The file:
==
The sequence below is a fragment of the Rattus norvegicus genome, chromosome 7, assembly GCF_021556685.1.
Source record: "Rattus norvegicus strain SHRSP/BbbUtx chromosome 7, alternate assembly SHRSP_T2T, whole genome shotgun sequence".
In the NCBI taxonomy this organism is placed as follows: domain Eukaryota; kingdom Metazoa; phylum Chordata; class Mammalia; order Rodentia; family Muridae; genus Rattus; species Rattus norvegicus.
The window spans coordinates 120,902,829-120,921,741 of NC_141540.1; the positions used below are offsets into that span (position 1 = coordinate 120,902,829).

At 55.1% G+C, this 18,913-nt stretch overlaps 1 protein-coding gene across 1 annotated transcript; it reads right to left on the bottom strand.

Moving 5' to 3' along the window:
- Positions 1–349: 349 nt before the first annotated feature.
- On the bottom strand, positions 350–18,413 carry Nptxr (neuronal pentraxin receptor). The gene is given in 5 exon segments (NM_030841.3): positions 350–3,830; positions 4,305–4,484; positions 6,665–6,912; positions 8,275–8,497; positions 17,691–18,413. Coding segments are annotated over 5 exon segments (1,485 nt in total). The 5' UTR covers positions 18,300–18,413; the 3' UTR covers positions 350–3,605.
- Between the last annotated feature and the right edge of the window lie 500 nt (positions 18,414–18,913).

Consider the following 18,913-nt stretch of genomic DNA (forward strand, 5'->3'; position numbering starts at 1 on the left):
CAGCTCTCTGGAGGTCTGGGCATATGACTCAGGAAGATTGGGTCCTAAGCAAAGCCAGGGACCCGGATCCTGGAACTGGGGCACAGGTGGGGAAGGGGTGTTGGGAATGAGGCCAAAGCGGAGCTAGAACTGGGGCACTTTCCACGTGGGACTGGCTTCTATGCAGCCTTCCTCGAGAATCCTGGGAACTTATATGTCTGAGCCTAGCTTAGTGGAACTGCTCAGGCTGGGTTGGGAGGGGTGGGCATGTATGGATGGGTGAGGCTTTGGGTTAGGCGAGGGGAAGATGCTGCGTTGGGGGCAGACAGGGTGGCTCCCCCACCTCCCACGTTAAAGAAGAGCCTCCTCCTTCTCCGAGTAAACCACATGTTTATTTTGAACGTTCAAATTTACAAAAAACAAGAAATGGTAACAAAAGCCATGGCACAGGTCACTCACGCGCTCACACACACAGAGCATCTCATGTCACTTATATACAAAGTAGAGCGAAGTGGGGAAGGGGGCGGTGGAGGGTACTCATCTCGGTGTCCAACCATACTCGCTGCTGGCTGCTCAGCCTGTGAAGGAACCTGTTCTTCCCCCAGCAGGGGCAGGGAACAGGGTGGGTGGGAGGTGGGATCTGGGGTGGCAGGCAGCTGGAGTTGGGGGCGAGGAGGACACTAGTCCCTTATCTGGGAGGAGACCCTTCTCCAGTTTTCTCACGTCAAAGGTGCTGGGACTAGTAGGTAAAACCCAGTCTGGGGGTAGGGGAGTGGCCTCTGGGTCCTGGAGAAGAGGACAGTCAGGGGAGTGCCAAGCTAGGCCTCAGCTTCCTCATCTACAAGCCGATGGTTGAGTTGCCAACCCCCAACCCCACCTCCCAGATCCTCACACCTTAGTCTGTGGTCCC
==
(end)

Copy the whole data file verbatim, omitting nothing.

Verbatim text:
The sequence below is a fragment of the Rattus norvegicus genome, chromosome 7, assembly GCF_021556685.1.
Source record: "Rattus norvegicus strain SHRSP/BbbUtx chromosome 7, alternate assembly SHRSP_T2T, whole genome shotgun sequence".
In the NCBI taxonomy this organism is placed as follows: domain Eukaryota; kingdom Metazoa; phylum Chordata; class Mammalia; order Rodentia; family Muridae; genus Rattus; species Rattus norvegicus.
The window spans coordinates 120,902,829-120,921,741 of NC_141540.1; the positions used below are offsets into that span (position 1 = coordinate 120,902,829).

At 55.1% G+C, this 18,913-nt stretch overlaps 1 protein-coding gene across 1 annotated transcript; it reads right to left on the bottom strand.

Moving 5' to 3' along the window:
- Positions 1–349: 349 nt before the first annotated feature.
- On the bottom strand, positions 350–18,413 carry Nptxr (neuronal pentraxin receptor). The gene is given in 5 exon segments (NM_030841.3): positions 350–3,830; positions 4,305–4,484; positions 6,665–6,912; positions 8,275–8,497; positions 17,691–18,413. Coding segments are annotated over 5 exon segments (1,485 nt in total). The 5' UTR covers positions 18,300–18,413; the 3' UTR covers positions 350–3,605.
- Between the last annotated feature and the right edge of the window lie 500 nt (positions 18,414–18,913).

Consider the following 18,913-nt stretch of genomic DNA (forward strand, 5'->3'; position numbering starts at 1 on the left):
CAGCTCTCTGGAGGTCTGGGCATATGACTCAGGAAGATTGGGTCCTAAGCAAAGCCAGGGACCCGGATCCTGGAACTGGGGCACAGGTGGGGAAGGGGTGTTGGGAATGAGGCCAAAGCGGAGCTAGAACTGGGGCACTTTCCACGTGGGACTGGCTTCTATGCAGCCTTCCTCGAGAATCCTGGGAACTTATATGTCTGAGCCTAGCTTAGTGGAACTGCTCAGGCTGGGTTGGGAGGGGTGGGCATGTATGGATGGGTGAGGCTTTGGGTTAGGCGAGGGGAAGATGCTGCGTTGGGGGCAGACAGGGTGGCTCCCCCACCTCCCACGTTAAAGAAGAGCCTCCTCCTTCTCCGAGTAAACCACATGTTTATTTTGAACGTTCAAATTTACAAAAAACAAGAAATGGTAACAAAAGCCATGGCACAGGTCACTCACGCGCTCACACACACAGAGCATCTCATGTCACTTATATACAAAGTAGAGCGAAGTGGGGAAGGGGGCGGTGGAGGGTACTCATCTCGGTGTCCAACCATACTCGCTGCTGGCTGCTCAGCCTGTGAAGGAACCTGTTCTTCCCCCAGCAGGGGCAGGGAACAGGGTGGGTGGGAGGTGGGATCTGGGGTGGCAGGCAGCTGGAGTTGGGGGCGAGGAGGACACTAGTCCCTTATCTGGGAGGAGACCCTTCTCCAGTTTTCTCACGTCAAAGGTGCTGGGACTAGTAGGTAAAACCCAGTCTGGGGGTAGGGGAGTGGCCTCTGGGTCCTGGAGAAGAGGACAGTCAGGGGAGTGCCAAGCTAGGCCTCAGCTTCCTCATCTACAAGCCGATGGTTGAGTTGCCAACCCCCAACCCCACCTCCCAGATCCTCACACCTTAGTCTGTGGTCCC